3D Images: Exploring the Human Brain
Exploring the human brain
Dr. Albert Rhoton of the University of Florida has collected an unparalleled library of brain-anatomy images. Available in 3D online through iTunes University, the images allow surgeons to view delicate brain structures at precise angles. Bright blue-and-red dyes make blood vessels visible, so surgeons can better plan delicate surgical approaches. Explore the geography of the human brain through this collection of Dr. Rhoton's images.
Looking on from the side (laterally), this image shows the right cerebral hemisphere. The cerebrum — site of language, memory and sensory processing — divides down the middle into two sections. Despite the claims of pop psychology, the right hemisphere is not especially creative, nor is the left brain inherently more logical. Sensory information from each side of the body, however, does travel to the opposite side of the brain.
Here, the left hemisphere has been almost entirely removed, revealing the surface of the right brain where it meets the cerebral divide (a "medial view"). The arteries and veins can be seen snaking through the brain tissue. The large, white, horn-shaped structure in the middle is a lateral ventricle, a cavity filled with cerebrospinal fluid that cushions the brain.
Peer down into the optic chiasm — a site that plays a major role in a person's ability to peer in the first place. The chiasm marks the point where some of the optic nerves crisscross on their way from the eyes into the brain. Images that strike the nasal side of each retina cross over to the opposite side of the brain.
Below the Cerebellum
The cerebellum, a brain region important for motor control, looks like a separate organ, stuck onto the brain below the two hemispheres. This image shows the "suboccipital surface" of the cerebellum — that is, approached from below. The cerebellum doesn't initiate movement, but this brain region governs proper coordination and timing.
Here, the cerebellum returns, but viewed from its "base," or where it attaches to the rest of the brain (a "basal" view). A tough layer of tissue called dura mater separates the cerebellum from the cerebrum. However, the cerebellum still gets information from other parts of the brain, via connections to part of the brainstem called the pons.
With the cerebellum removed, the top of the spinal cord appears. This is a "posterior" view, meaning it looks toward the spinal cord from behind the body. The spinal cord attaches to a region of the brain called the medulla oblongata, a portion of the brain stem responsible for involuntary functions like breathing.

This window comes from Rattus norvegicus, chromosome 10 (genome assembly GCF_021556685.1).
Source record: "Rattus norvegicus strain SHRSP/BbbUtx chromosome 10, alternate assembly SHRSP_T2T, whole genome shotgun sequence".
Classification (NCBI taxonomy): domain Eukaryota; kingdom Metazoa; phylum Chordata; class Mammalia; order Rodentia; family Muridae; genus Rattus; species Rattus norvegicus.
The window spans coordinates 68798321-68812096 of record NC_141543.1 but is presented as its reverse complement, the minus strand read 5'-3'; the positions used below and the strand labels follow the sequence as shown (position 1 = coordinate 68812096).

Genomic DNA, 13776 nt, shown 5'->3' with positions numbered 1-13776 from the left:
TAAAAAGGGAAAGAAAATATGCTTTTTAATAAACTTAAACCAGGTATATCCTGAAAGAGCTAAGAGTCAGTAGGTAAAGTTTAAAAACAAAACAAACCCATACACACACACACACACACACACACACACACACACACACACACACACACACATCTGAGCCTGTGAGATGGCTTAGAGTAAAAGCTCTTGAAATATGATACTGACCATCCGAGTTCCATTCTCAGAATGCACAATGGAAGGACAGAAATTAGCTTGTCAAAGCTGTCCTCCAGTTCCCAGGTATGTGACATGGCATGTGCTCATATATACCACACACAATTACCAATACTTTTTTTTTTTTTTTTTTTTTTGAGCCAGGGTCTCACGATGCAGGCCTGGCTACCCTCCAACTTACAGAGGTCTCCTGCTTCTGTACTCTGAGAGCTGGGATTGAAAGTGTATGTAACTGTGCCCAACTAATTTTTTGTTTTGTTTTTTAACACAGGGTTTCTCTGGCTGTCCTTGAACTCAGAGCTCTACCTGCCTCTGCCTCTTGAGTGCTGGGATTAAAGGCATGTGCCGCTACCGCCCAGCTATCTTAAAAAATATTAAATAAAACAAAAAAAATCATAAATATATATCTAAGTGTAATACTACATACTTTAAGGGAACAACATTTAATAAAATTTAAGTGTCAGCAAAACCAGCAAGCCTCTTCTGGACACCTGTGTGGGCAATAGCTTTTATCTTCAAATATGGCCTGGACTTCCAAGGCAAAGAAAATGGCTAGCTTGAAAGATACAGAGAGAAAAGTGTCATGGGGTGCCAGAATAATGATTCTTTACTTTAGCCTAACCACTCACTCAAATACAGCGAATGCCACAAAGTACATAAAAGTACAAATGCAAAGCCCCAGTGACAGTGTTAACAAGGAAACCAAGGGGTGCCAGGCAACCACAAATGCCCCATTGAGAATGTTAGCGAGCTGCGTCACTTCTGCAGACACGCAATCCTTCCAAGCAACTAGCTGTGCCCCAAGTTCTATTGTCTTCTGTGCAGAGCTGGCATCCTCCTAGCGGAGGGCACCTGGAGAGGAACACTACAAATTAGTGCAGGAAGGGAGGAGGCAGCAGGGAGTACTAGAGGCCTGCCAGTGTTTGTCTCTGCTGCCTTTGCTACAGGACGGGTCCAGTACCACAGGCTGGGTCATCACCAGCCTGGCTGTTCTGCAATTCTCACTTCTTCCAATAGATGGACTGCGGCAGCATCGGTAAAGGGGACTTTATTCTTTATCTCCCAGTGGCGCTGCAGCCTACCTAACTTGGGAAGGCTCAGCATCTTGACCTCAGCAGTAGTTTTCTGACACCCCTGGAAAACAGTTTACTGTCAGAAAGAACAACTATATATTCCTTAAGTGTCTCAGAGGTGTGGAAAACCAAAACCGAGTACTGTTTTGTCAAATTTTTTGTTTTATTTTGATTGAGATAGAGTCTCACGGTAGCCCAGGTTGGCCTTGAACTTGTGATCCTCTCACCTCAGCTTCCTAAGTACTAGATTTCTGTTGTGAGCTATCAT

Big Brain Vein
The big blue structure here (dyed by Rhoton for easy viewing) shows where the great cerebral vein drains blood from the cerebrum. This vein also goes by "the Vein of Galen," named for the ancient Greek doctor, Galen, who discovered it. The pineal gland, which produces a hormone affecting sleep patterns, is also visible here.
Half a Brain
Here, the brain has been neatly sliced in half — a "midsaggittal section." This piece of the section highlights the pituitary gland, the little round piece surrounded by blood vessels, located just behind the nose and below a region of the brain called the hypothalamus (lower left). Called the "master gland," the pituitary releases hormones that influence other glands.
The lateral ventricles (cavities providing cushioning) and other structures surround the brain stem in this image. The brain stem controls basic body functions, such as breathing and blood pressure. It also serves as an important hub: The neurons responsible for transmitting sensory and motor (muscle-movement) information between the brain and the body travel through the brain stem.
This cluster of nerves and arteries meets at the "cerebellopontine angle," a juncture between the cerebellum and the pons. Part of the brain stem, the pons mediates all message transfers between the cerebellum and the rest of the brain. Brain surgeries, like those performed by Rhoton, must take great care to avoid damage to such nerves and blood vessels.
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Michael Dhar is a science editor and writer based in Chicago. He has an MS in bioinformatics from NYU Tandon School of Engineering, an MA in English literature from Columbia University and a BA in English from the University of Iowa. He has written about health and science for Live Science, Scientific American, Space.com, The Fix, Earth.com and others and has edited for the American Medical Association and other organizations.
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